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Question:

From New Jersey, USA:

I am an 18 year old female and have a question about what kind of diabetes I have and how it could be tested. I was diagnosed approximately 1 year ago with type 1. I had then switched endocrinologists due to insurance and he said I had type 2 because I am overweight and black, but my problem is, is that I'm just slightly overweight and I'm only 5/8 African American although I appear to be all.

When I was diagnosed I had lost 20 pounds the previous 3 weeks and had a viral infection when diagnosed. I am told that's classic of type one, when I first switched endocrinologists, he tried oral medications (Metformin, Glucotrol, Prandin, and Avandia), none of them ever worked. My A1c has also never been under 9.5 with my latest at 10.6.

My mom insisted he put me back on insulin after 9 months of consistent 250-300 blood sugars daily. Finally he did; at that time, he also gave us a referral to a new endocrinologist and said he truly didn't know what was going on and that maybe she could help me. I went to see her yesterday and she increased my shots to 3 times a day. She seems to know what shes doing but also says I might be type 2 but she doesn't really know. Next time I see her, she says she's going to do more blood tests.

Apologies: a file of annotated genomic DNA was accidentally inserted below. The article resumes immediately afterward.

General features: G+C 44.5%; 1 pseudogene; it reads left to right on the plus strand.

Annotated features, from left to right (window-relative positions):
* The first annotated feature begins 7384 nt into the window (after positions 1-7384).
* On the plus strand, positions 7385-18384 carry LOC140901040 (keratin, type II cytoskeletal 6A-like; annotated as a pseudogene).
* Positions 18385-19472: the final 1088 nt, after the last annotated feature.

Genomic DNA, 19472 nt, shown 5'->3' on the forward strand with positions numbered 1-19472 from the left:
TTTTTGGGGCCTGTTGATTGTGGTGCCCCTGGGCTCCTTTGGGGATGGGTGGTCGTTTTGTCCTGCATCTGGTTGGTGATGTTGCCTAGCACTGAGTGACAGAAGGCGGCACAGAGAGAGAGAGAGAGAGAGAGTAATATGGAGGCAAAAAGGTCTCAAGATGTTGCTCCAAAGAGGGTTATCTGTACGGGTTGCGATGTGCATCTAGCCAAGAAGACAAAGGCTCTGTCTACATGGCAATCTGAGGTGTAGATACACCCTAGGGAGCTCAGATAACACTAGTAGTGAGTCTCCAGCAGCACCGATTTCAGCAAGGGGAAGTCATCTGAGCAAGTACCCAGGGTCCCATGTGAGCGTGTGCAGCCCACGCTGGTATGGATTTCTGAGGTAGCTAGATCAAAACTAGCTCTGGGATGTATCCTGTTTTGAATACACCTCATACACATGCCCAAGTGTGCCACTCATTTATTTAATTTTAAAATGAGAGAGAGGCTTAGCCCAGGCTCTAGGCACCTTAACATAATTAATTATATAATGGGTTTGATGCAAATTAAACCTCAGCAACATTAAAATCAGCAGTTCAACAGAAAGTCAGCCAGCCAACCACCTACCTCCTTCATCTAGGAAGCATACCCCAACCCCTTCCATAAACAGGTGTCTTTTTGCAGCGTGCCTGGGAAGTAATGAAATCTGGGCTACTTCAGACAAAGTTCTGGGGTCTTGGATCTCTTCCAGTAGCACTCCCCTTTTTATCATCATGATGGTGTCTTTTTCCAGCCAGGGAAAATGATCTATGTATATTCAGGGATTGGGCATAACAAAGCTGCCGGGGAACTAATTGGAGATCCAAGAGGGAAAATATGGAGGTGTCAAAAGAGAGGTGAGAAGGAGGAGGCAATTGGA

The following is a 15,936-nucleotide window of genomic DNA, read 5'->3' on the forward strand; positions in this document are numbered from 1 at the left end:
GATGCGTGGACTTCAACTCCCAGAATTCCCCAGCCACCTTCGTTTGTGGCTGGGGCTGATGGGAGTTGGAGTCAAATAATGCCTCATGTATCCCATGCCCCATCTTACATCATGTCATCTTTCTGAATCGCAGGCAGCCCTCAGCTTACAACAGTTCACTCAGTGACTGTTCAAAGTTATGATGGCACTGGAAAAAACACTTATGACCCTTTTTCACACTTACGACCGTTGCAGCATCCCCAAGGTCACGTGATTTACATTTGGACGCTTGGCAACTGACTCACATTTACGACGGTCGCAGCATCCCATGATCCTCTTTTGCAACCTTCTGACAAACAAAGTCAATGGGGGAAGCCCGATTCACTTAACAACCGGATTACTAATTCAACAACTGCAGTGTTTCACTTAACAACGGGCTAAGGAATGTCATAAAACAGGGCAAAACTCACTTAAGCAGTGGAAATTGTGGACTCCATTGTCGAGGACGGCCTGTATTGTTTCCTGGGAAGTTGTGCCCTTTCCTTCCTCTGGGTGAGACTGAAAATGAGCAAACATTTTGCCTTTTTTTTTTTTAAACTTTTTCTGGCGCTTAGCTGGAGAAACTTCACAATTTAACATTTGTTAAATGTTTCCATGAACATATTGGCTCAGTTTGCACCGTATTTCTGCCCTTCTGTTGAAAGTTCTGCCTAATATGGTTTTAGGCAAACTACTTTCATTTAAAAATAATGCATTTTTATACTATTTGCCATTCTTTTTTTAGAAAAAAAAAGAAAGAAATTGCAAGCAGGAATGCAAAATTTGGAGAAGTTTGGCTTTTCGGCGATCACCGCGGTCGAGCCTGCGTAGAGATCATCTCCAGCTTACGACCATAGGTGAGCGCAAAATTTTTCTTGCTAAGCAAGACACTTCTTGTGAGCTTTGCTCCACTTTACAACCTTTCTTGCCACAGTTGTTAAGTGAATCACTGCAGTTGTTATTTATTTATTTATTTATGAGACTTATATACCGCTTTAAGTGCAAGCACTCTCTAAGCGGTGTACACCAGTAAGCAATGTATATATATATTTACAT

Are there any that you think I should have her do that might help me? Also I am told type 2s don't get ketones but I have been in the ER twice since diagnosis because of high ketones and sugars, and almost anytime my sugars stay above 270-280 for more than a day I start to produce moderate levels of ketones. My last endocrinologist which I had for 9 months never seemed to concerned. Is there any hospital you can recommend for diabetes treatment and diagnosis? I am very worried about what may happen if I'm treated wrongly.

Answer:

It can sometimes be difficult to tell whether someone has Type 1 (insulin deficient) or Type 2 (insulin resistance) diabetes. We used to think that everyone who presented with weight loss and ketones would need insulin indefinitely, but now we know this isn't always the case in some African American and Hispanic teenagers. Some of these teens initially need insulin, but can later on be treated with oral hypoglycemic agents and/or diet. An antibody test against islet cells and a protein called GAD can help.

If these are positive, you probably have classical, insulin deficient diabetes (Type 1) and will need insulin indefinitely. In any case, it is good to try and keep your weight normal and if you are spilling ketones and have a high blood sugar, you definitely need insulin, even if only temporarily.

It is important to work closely with an endocrinologist to work this out. It sounds like you have found one who is on the right track. If you need another opinion, you could call the local ADA to get a referral. Remember, even if you are able to be controlled now on oral medication, you cannot take these medicines during pregnancy and will have to switch to insulin if you want to become pregnant in the future.

TGL

DTQ-19991106002850
Original posting 3 Feb 2000
Posted to Diagnosis and Symptoms

  
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Last Updated: Tuesday April 06, 2010 15:09:08
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